NASA to set up community response forum to assess impact of stubble burning in northern India
−− NASA’s Universities Space Research Association (USRA) will work towards developing this community forum to cover multiple aspects of biomass burning and its impact on regional air quality in the Indian sub-continent during the winter months.
Sep. 22, 2020
A month before harvest season begins in Northern India —which also means the onset of an increased pollution load in Delhi on account of large scale crop residue burning in the region — the National Aeronautics and Space Administration (NASA) is rushing to set up a ‘community response forum’ to conduct a thorough analysis of the impact of stubble burning on the national capital and its neighbouring areas, while looking at possible solutions.
NASA’s Universities Space Research Association (USRA) will work towards developing this community forum to cover multiple aspects of biomass burning and its impact on regional air quality in the Indian sub-continent during the winter months. Through the forum, NASA will also invite a panel of experts to share this knowledge with the public.
Pawan Gupta, research scientist at the Goddard Earth Sciences Technology and Research (GESTAR), USRA, said, “Air pollution season in India, usually associated with crop burning, will be starting soon. This year, we will be supporting satellite AQ (air quality) data analysis and forecasting through a community forum.”
The first meeting of the forum will be conducted on September 24, after which the expert panel will meet twice every week starting October 1, till the end of the fire season.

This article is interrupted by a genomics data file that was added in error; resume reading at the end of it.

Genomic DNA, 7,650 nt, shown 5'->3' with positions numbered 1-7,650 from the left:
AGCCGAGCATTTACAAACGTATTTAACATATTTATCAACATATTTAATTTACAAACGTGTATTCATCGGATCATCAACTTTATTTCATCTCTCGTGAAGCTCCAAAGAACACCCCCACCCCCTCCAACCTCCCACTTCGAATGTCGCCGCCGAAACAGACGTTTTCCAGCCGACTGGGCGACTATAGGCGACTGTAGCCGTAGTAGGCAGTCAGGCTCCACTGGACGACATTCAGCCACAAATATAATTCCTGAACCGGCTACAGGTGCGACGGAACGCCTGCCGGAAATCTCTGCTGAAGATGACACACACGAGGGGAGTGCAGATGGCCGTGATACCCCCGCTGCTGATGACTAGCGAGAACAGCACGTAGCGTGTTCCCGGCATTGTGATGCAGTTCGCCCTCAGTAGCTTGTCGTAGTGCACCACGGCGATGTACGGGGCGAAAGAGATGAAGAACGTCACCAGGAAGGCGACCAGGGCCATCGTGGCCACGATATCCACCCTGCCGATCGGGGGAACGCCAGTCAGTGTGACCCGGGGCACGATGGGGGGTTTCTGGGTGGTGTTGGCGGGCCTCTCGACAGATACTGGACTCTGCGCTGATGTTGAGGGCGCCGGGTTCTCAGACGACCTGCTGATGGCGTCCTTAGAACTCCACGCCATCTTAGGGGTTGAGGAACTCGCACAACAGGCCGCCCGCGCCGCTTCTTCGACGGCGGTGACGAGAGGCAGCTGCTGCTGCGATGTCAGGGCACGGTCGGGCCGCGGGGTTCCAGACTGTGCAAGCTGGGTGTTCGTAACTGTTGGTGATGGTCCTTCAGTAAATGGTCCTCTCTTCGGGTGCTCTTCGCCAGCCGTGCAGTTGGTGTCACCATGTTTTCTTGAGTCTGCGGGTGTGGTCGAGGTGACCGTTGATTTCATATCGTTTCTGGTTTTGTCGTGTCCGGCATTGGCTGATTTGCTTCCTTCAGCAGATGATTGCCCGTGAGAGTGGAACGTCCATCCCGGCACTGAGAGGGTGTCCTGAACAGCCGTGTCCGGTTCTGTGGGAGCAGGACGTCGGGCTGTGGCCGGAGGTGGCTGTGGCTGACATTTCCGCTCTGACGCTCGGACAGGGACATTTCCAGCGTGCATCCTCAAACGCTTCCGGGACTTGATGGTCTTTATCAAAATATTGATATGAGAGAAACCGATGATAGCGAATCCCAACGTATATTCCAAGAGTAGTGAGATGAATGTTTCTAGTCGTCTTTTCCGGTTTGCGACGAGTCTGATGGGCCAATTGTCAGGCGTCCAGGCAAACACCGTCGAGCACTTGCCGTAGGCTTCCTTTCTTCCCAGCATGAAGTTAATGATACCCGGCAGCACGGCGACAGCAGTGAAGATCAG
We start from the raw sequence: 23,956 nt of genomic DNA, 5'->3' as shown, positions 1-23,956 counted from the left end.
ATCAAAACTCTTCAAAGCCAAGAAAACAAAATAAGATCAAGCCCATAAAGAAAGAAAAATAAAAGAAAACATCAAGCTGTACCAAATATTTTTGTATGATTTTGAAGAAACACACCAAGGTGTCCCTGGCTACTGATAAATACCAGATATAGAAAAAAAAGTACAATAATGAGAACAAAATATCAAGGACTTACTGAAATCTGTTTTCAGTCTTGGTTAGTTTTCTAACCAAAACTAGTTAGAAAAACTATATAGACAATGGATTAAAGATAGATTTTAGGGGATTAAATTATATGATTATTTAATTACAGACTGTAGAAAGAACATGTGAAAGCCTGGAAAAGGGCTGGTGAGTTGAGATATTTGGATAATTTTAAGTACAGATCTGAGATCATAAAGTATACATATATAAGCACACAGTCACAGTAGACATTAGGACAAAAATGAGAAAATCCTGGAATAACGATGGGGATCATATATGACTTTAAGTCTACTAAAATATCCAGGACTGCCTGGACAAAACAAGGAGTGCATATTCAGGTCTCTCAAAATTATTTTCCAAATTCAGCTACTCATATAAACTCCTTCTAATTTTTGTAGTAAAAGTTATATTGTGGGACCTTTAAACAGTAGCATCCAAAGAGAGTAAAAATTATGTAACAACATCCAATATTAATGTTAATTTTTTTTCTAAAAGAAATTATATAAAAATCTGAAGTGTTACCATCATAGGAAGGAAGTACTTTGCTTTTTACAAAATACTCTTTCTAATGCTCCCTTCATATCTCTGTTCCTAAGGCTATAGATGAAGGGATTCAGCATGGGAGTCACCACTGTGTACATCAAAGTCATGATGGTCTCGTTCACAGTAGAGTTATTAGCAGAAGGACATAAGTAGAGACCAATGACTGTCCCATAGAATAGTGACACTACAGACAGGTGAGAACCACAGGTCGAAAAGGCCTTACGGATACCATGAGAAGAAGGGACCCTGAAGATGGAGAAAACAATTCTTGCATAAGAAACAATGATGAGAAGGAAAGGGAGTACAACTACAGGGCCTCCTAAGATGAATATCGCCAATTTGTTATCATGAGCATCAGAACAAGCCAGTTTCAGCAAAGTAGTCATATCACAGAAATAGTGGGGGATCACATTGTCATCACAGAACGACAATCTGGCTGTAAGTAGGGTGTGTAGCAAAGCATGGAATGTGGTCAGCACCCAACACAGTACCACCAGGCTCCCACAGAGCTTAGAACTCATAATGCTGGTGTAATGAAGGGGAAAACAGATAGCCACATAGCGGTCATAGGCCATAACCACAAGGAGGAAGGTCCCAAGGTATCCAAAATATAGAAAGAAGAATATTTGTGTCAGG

In addition, the forum will also be used to provide training sessions on how to use various earth observations and tools available to analyse fire, smoke, and air quality data. This is also being developed as a platform for researchers to share their data and solutions providing alternatives to farmers in the agrarian belt so that the problem of mass-burning can be dealt with.
Every year NASA tracks fires in the agrarian states of Haryana, Punjab and Uttar Pradesh in real time with the help of satellite data. Because of a change in the wind patterns and lowered wind speeds at the onset of winters — when stubble burning activity is at its peak — the capital witnesses a drastic dip in its air quality as plumes of smoke blow into the city from Haryana, Punjab and Uttar Pradesh.
Delhi government data shows that last year, stubble burning accounted for 44% of Delhi’s air pollution. It added that Punjab produces 20 million tonnes of crop stubble out of which 9 million tonnes was burnt last year. In Haryana, 1.23 million tonnes, out of 7 million tonnes, was burnt in 2019.
Delhi environment minister Gopal Rai said the government was willing to explore all possible solutions to reduce crop residue burning in the neighbouring states.
“We are conducting regular meetings with the state governments of Punjab and Haryana, which are the two main states from where pollutants enter Delhi. We are also encouraging experts and researchers to develop technology interventions that can help farmers find alternatives to burning,” Rai said.
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